Turning on the Trust Fund Tap

It’s happening.

In last month’s column, I asked whether the Iowa Legislature would take the bold action of funding the Natural Resources and Outdoor Recreation Trust as the Governor requested. And they might just be.

The Governor’s Invest in Iowa initiative is written into the identical Senate and House Study Bills. These bills do several things such as raise the sales tax, lower income tax, and distribute funding for mental health, among others.

This is exciting because any sales tax increase of at least three-eighths of a cent automatically funds the Natural Resources and Outdoor Recreation Trust Fund which is also sometimes referred to as Iowa’s Water and Land Legacy, or IWiLL. Therefore, this legislation would turn on the tap that will generate something to the tune of $200 million per year for natural resources and outdoor recreation. That’s more than double the amount of funding this state has ever spent on such things ever before. Not to mention the trust fund is constitutionally protected, annually publicly audited, and subsequently (theoretically anyway) out of reach of greedy politicians.

That’s a really big deal no matter how you cut it. But there’s a devil in the details.

When 63 percent of Iowans voted to amend the state’s constitution to create the fund back in 2010, there already existed in state code a distribution formula that outlined how those dollars would be spent. The proposed legislation changes that formula and adds some rules and restrictions that I’m not sure hold true to the expectations we had for the fund back when we created it. 
This is the distribution formula that was established in state code when we voted to establish the Natural Resources and Outdoor Recreation Trust Fund. Bills currently proposed in Des Moines would make significant changes to it.

For instance, the proposed legislation cuts the amount allocated to trails by 60 percent (from ten to four percent). It then divides that four percent down the middle with half of it allocated to land trails and half to water trails. This is not what was promised a decade ago.

The legislation, as written, also doesn’t allow any trust fund dollars to be spent on recreation projects without first being scored and ranked by the Iowa Economic Development Authority via a competitive process that “must further the economic development policy of the state…”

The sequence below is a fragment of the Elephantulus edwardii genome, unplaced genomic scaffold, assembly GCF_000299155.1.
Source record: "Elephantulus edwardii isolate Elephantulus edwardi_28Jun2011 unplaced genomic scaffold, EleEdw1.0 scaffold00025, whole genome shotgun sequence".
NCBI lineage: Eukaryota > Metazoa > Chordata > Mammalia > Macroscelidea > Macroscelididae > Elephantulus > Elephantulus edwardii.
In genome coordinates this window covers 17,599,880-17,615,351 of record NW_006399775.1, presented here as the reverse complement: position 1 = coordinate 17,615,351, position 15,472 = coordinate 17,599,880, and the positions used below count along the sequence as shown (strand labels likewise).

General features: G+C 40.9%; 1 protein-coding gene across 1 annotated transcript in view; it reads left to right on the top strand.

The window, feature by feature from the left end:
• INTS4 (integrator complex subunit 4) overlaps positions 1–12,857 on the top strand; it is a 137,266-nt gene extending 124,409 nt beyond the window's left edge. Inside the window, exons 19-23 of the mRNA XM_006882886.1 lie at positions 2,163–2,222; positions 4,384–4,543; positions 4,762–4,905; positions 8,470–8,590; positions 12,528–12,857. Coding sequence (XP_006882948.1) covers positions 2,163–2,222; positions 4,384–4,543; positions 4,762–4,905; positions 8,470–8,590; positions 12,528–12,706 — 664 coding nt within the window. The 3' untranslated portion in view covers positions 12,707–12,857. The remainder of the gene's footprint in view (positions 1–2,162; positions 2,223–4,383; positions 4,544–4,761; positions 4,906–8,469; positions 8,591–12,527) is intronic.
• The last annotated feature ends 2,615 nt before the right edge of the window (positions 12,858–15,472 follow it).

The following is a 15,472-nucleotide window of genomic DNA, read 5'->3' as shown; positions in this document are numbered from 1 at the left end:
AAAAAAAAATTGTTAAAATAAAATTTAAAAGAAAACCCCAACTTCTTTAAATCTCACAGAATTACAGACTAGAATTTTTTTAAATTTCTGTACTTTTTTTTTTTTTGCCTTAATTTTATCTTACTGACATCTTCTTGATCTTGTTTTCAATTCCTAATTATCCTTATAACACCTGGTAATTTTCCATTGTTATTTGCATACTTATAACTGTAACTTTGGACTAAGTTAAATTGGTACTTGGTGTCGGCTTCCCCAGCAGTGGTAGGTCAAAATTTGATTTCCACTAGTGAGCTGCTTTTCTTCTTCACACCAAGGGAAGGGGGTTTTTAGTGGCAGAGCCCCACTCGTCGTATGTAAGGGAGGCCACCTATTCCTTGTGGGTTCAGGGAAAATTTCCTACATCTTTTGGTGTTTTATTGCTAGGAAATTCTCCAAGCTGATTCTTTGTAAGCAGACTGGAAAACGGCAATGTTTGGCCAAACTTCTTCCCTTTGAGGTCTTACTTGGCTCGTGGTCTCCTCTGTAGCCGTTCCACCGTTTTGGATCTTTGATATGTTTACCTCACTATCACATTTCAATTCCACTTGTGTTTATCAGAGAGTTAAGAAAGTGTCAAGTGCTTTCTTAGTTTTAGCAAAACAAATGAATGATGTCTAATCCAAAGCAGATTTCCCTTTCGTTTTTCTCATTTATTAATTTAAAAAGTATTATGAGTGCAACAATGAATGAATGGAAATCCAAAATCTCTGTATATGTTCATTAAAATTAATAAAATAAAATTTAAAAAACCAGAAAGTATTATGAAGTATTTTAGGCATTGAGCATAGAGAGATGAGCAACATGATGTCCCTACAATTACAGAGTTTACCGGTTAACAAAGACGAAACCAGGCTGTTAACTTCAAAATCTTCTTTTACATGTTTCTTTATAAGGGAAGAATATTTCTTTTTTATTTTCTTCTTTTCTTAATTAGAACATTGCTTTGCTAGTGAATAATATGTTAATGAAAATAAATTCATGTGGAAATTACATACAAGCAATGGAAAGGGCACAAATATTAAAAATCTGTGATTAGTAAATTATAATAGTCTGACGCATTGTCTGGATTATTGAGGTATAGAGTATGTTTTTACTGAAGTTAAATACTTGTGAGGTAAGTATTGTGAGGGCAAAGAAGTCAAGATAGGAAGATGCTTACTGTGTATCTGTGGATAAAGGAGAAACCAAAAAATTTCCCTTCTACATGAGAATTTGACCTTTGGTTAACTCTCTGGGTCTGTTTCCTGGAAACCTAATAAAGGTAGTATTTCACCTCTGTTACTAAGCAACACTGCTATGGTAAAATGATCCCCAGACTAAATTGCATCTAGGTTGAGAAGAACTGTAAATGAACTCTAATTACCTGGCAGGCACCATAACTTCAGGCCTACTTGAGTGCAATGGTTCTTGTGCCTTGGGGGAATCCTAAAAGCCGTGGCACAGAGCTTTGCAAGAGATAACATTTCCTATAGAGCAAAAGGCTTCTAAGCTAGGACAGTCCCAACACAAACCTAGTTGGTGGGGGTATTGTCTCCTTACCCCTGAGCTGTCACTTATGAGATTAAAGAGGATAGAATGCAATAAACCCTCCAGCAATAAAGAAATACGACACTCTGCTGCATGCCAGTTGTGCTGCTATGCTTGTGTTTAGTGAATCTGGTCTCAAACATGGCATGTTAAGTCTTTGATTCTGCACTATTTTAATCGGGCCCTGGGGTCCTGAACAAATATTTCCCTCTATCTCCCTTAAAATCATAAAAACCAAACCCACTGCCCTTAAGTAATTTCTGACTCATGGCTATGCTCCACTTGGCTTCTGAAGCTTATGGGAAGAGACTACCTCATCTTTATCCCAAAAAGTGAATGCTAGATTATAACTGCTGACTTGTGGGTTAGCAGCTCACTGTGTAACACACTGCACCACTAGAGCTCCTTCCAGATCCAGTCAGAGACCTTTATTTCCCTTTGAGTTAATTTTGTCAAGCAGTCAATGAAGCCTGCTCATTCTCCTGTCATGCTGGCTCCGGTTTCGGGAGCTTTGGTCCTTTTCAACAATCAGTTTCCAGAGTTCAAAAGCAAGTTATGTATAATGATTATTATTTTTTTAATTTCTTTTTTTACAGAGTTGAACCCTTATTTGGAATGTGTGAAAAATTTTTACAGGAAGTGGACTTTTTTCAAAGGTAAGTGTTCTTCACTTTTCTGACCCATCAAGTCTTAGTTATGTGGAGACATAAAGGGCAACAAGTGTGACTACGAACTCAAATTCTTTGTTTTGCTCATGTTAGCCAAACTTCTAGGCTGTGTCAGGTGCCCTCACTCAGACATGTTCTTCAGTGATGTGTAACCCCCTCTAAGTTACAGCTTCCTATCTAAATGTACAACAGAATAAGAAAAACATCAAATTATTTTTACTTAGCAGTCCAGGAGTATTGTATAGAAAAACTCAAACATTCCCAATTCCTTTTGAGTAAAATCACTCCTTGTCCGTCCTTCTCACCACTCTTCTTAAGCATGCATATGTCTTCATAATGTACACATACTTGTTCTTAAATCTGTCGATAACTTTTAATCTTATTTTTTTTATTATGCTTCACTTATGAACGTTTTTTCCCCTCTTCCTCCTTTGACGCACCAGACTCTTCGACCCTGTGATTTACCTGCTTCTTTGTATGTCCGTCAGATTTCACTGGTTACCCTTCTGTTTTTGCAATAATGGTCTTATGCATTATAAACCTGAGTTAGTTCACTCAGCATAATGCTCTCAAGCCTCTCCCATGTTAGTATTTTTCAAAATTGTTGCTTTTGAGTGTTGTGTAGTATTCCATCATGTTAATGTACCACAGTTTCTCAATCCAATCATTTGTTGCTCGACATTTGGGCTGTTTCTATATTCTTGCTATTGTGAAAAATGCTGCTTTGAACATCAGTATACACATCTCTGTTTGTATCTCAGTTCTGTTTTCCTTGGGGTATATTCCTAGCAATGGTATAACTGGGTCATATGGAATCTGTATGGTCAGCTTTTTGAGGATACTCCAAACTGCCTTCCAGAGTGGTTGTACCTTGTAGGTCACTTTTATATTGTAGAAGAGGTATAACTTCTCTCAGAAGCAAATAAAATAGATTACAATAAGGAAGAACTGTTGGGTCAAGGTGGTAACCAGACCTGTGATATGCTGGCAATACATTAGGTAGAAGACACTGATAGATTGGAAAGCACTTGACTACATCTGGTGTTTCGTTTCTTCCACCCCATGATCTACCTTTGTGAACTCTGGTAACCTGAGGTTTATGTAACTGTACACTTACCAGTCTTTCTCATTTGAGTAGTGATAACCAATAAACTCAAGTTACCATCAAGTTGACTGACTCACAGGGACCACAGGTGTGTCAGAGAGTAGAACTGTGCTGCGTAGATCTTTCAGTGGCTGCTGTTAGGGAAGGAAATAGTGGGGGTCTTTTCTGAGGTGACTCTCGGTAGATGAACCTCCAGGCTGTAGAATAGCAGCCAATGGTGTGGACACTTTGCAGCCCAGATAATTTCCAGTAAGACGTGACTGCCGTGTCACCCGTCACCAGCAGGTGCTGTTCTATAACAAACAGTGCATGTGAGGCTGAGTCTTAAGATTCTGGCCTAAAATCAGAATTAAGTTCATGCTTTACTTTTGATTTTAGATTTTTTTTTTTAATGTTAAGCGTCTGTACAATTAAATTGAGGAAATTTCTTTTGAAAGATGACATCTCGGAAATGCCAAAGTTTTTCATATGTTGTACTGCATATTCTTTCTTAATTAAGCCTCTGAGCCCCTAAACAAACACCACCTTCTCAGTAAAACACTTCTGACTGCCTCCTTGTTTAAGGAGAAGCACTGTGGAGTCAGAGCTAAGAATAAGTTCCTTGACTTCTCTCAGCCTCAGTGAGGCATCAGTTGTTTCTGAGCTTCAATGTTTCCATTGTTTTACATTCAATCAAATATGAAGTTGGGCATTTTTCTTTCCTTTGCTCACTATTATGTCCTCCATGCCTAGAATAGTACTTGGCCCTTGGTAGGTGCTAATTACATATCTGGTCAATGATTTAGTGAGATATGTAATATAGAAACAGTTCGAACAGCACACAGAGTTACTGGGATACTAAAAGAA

Now I’ve said before that economic development and outdoor recreation are linked, but I question whether the IEDA is the state agency best suited to make decisions regarding outdoor recreation funding. IWiLL is not the Natural Resources and Economic Development Trust Fund.

Additionally, several parts of the bill de-emphasize, restrict, or otherwise reduce funding for the recreation components of the trust fund. And I really feel that runs counter to the original intent. Certainly, more sales tax paying Iowans will use parks and trails than wildlife areas and field buffers.

Similarly, there is language sprinkled throughout the bill that makes it clear that public land acquisition is not to be in any way a priority. This is unsurprising considering the same legislature, at the behest of the ag lobby last year, proposed a bill that would all but ban public land acquisition. In a state surpassed only by Kansas in lack of public land, I really feel this runs counter to the sentiment of the majority of Iowans. This was made fairly clear last year when a record-setting number of people filled the capitol in Des Moines in opposition to that anti-public land bill.

This bill also restricts non-governmental organizations from accessing the Local Conservation Partnership slice of the funding pie (which, if the distribution percentages in this bill stick, will see about one-third less funding than expected) without a formal 28E agreement with a local community. That extra layer of bureaucracy is, I feel, wholly unnecessary and will essentially prevent local nonprofits from tapping trust fund dollars for their projects. Again, this is contrary to original expectations.

And finally, this bill directs a fair bit of funding to water and sewer infrastructure programs that I really don’t feel were intended to be funded through the trust back when we voted on it. But I’m torn on this one knowing the costs my own city is facing for such projects.

Don’t get me wrong, I’m thrilled that the legislature may finally fund the trust a decade after we asked them to. But we should all be aware that the way they’re dividing and restricting the funding is inconsistent in many ways with what we originally expected. And that sours my enthusiasm just a bit. I wish politicians would just do what we asked of them and not go mucking things up with unnecessary formula changes and added bureaucracy, but I guess that’s just not how government works.

Even as is though, this legislation would generate funding for natural resources and outdoor recreation the likes of which we’ve never seen in Iowa. So, details notwithstanding, let’s turn on the tap. We can adjust the temperature later.
This is a modified piece that originally appeared in my "Living Land" column in The Hawk Eye.

Want to add your two cents? Contact your legislator and tell them you support funding the Natural Resources and Outdoor Recreation Trust Fund, even if it means they have to agree to some changes to the formula. The important thing is just to get the money flowing. It only takes a few minutes to punch out an email or leave a phone message at the switchboard. 

To learn more about the effort to fund the Natural Resources and Outdoor Recreation Trust Fund, check out the Iowa's Water and Land Legacy website at www.IowasWaterandLandLegacy.org or follow the coalition on Facebook.